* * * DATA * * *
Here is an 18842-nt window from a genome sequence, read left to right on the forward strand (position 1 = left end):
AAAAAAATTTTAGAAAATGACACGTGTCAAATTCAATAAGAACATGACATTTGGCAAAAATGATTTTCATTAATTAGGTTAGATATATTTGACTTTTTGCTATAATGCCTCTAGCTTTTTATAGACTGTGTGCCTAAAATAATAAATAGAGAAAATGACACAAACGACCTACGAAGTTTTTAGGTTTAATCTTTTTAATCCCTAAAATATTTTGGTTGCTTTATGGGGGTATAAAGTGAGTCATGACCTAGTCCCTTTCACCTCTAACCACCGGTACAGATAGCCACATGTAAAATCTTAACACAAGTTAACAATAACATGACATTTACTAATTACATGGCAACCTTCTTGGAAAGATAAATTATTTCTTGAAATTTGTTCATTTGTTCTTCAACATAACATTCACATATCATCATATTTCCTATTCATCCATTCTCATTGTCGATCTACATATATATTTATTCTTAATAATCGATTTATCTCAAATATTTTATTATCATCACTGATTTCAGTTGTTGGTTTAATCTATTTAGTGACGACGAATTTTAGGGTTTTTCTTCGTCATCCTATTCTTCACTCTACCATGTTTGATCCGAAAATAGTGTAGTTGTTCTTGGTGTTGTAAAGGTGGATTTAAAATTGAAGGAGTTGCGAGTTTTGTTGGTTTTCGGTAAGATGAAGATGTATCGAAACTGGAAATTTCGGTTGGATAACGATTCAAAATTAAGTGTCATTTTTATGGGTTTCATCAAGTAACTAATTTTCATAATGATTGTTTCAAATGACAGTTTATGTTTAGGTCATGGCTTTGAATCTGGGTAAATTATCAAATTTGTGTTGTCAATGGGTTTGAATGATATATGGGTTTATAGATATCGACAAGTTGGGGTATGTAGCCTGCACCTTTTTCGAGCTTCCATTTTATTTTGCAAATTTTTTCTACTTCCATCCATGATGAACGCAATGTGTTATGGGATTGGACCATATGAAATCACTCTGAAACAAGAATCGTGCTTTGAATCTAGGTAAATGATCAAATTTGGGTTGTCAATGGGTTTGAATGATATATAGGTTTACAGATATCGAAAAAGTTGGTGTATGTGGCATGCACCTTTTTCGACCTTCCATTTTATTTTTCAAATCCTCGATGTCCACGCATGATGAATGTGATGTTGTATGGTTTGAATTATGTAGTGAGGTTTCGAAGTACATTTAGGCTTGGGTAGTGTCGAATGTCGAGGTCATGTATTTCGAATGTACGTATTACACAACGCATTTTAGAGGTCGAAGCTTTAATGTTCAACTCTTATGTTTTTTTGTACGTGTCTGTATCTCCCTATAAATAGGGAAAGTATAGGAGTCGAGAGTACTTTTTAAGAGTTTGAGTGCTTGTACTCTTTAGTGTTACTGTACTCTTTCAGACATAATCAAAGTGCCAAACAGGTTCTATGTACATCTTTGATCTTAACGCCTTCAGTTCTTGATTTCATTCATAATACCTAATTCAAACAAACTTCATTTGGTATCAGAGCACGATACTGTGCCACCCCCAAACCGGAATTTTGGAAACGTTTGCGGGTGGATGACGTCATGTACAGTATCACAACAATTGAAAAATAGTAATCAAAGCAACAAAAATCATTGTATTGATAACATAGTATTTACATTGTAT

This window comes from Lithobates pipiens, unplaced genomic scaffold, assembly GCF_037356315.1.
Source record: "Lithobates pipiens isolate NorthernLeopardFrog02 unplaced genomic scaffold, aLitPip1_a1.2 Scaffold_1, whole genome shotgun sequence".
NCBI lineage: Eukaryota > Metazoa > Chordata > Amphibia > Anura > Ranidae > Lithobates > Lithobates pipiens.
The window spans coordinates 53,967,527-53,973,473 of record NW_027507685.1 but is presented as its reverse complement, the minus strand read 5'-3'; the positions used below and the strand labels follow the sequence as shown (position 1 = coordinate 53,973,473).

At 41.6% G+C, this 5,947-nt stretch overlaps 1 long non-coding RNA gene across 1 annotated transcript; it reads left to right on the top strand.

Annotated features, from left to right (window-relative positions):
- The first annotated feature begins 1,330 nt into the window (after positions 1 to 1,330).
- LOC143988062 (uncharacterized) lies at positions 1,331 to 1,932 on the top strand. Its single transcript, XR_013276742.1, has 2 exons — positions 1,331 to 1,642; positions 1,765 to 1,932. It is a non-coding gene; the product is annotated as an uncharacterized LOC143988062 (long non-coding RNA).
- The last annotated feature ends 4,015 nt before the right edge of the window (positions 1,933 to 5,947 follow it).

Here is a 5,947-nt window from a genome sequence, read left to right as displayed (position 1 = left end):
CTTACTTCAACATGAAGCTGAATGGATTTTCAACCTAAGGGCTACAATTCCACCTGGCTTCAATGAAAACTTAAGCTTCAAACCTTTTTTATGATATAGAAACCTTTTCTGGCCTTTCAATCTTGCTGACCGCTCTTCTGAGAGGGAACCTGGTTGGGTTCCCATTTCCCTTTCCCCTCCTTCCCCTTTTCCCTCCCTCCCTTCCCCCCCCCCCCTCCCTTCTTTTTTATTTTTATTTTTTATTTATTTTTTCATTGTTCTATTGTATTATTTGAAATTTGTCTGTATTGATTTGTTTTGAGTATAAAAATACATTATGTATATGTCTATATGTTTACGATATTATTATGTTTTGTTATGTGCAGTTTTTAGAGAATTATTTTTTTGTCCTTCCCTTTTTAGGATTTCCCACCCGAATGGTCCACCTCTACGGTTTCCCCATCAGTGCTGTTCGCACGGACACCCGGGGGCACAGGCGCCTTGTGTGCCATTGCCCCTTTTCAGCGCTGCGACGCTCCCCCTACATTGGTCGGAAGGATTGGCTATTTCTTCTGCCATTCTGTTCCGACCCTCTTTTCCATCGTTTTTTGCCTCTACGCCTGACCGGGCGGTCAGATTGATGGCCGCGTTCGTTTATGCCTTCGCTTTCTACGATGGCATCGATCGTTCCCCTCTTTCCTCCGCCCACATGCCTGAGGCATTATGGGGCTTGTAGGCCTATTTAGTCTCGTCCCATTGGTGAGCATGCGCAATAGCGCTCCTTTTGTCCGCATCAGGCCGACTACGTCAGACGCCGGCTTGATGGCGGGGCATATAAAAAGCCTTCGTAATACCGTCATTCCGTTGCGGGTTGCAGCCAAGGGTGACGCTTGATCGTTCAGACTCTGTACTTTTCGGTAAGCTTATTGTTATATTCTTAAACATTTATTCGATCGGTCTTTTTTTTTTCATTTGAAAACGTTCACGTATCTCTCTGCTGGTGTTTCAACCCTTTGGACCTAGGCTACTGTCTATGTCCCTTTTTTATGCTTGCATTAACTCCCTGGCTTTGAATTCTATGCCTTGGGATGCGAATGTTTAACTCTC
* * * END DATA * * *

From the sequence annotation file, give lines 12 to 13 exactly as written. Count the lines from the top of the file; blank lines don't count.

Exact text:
Here is a 5,947-nt window from a genome sequence, read left to right as displayed (position 1 = left end):
CTTACTTCAACATGAAGCTGAATGGATTTTCAACCTAAGGGCTACAATTCCACCTGGCTTCAATGAAAACTTAAGCTTCAAACCTTTTTTATGATATAGAAACCTTTTCTGGCCTTTCAATCTTGCTGACCGCTCTTCTGAGAGGGAACCTGGTTGGGTTCCCATTTCCCTTTCCCCTCCTTCCCCTTTTCCCTCCCTCCCTTCCCCCCCCCCCCTCCCTTCTTTTTTATTTTTATTTTTTATTTATTTTTTCATTGTTCTATTGTATTATTTGAAATTTGTCTGTATTGATTTGTTTTGAGTATAAAAATACATTATGTATATGTCTATATGTTTACGATATTATTATGTTTTGTTATGTGCAGTTTTTAGAGAATTATTTTTTTGTCCTTCCCTTTTTAGGATTTCCCACCCGAATGGTCCACCTCTACGGTTTCCCCATCAGTGCTGTTCGCACGGACACCCGGGGGCACAGGCGCCTTGTGTGCCATTGCCCCTTTTCAGCGCTGCGACGCTCCCCCTACATTGGTCGGAAGGATTGGCTATTTCTTCTGCCATTCTGTTCCGACCCTCTTTTCCATCGTTTTTTGCCTCTACGCCTGACCGGGCGGTCAGATTGATGGCCGCGTTCGTTTATGCCTTCGCTTTCTACGATGGCATCGATCGTTCCCCTCTTTCCTCCGCCCACATGCCTGAGGCATTATGGGGCTTGTAGGCCTATTTAGTCTCGTCCCATTGGTGAGCATGCGCAATAGCGCTCCTTTTGTCCGCATCAGGCCGACTACGTCAGACGCCGGCTTGATGGCGGGGCATATAAAAAGCCTTCGTAATACCGTCATTCCGTTGCGGGTTGCAGCCAAGGGTGACGCTTGATCGTTCAGACTCTGTACTTTTCGGTAAGCTTATTGTTATATTCTTAAACATTTATTCGATCGGTCTTTTTTTTTTCATTTGAAAACGTTCACGTATCTCTCTGCTGGTGTTTCAACCCTTTGGACCTAGGCTACTGTCTATGTCCCTTTTTTATGCTTGCATTAACTCCCTGGCTTTGAATTCTATGCCTTGGGATGCGAATGTTTAACTCTC